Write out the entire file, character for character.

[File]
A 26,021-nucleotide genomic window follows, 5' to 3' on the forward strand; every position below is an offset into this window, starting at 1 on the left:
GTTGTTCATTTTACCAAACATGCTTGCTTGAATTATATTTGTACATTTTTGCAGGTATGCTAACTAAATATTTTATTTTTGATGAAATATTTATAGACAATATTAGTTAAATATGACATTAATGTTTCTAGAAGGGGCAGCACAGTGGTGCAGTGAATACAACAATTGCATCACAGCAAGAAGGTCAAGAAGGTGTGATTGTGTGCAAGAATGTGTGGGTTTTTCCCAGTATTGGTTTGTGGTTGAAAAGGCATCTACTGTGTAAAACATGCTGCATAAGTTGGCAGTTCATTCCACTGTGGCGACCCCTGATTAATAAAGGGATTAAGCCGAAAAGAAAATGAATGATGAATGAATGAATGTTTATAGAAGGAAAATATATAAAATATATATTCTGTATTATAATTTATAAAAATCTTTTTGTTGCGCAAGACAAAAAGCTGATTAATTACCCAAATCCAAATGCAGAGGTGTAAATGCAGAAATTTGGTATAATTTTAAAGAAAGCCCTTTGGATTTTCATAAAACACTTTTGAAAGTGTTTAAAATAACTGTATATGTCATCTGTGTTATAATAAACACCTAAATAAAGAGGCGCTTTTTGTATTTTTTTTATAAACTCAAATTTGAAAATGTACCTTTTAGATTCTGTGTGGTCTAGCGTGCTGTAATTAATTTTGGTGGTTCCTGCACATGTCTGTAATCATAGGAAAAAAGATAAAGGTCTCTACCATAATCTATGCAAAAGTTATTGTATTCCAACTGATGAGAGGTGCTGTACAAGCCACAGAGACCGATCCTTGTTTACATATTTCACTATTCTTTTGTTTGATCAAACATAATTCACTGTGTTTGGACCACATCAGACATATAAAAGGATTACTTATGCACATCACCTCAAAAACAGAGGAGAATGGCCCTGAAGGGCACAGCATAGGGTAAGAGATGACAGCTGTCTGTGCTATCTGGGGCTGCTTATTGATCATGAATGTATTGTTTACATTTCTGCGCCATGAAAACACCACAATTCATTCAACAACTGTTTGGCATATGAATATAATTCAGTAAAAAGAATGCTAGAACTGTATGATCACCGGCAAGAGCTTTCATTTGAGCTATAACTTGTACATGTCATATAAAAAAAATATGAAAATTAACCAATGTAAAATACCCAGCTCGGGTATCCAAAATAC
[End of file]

A 26,021-nucleotide genomic window follows, 5' to 3' on the forward strand; every position below is an offset into this window, starting at 1 on the left:
GTTGTTCATTTTACCAAACATGCTTGCTTGAATTATATTTGTACATTTTTGCAGGTATGCTAACTAAATATTTTATTTTTGATGAAATATTTATAGACAATATTAGTTAAATATGACATTAATGTTTCTAGAAGGGGCAGCACAGTGGTGCAGTGAATACAACAATTGCATCACAGCAAGAAGGTCAAGAAGGTGTGATTGTGTGCAAGAATGTGTGGGTTTTTCCCAGTATTGGTTTGTGGTTGAAAAGGCATCTACTGTGTAAAACATGCTGCATAAGTTGGCAGTTCATTCCACTGTGGCGACCCCTGATTAATAAAGGGATTAAGCCGAAAAGAAAATGAATGATGAATGAATGAATGTTTATAGAAGGAAAATATATAAAATATATATTCTGTATTATAATTTATAAAAATCTTTTTGTTGCGCAAGACAAAAAGCTGATTAATTACCCAAATCCAAATGCAGAGGTGTAAATGCAGAAATTTGGTATAATTTTAAAGAAAGCCCTTTGGATTTTCATAAAACACTTTTGAAAGTGTTTAAAATAACTGTATATGTCATCTGTGTTATAATAAACACCTAAATAAAGAGGCGCTTTTTGTATTTTTTTTATAAACTCAAATTTGAAAATGTACCTTTTAGATTCTGTGTGGTCTAGCGTGCTGTAATTAATTTTGGTGGTTCCTGCACATGTCTGTAATCATAGGAAAAAAGATAAAGGTCTCTACCATAATCTATGCAAAAGTTATTGTATTCCAACTGATGAGAGGTGCTGTACAAGCCACAGAGACCGATCCTTGTTTACATATTTCACTATTCTTTTGTTTGATCAAACATAATTCACTGTGTTTGGACCACATCAGACATATAAAAGGATTACTTATGCACATCACCTCAAAAACAGAGGAGAATGGCCCTGAAGGGCACAGCATAGGGTAAGAGATGACAGCTGTCTGTGCTATCTGGGGCTGCTTATTGATCATGAATGTATTGTTTACATTTCTGCGCCATGAAAACACCACAATTCATTCAACAACTGTTTGGCATATGAATATAATTCAGTAAAAAGAATGCTAGAACTGTATGATCACCGGCAAGAGCTTTCATTTGAGCTATAACTTGTACATGTCATATAAAAAAAATATGAAAATTAACCAATGTAAAATACCCAGCTCGGGTATCCAAAATAC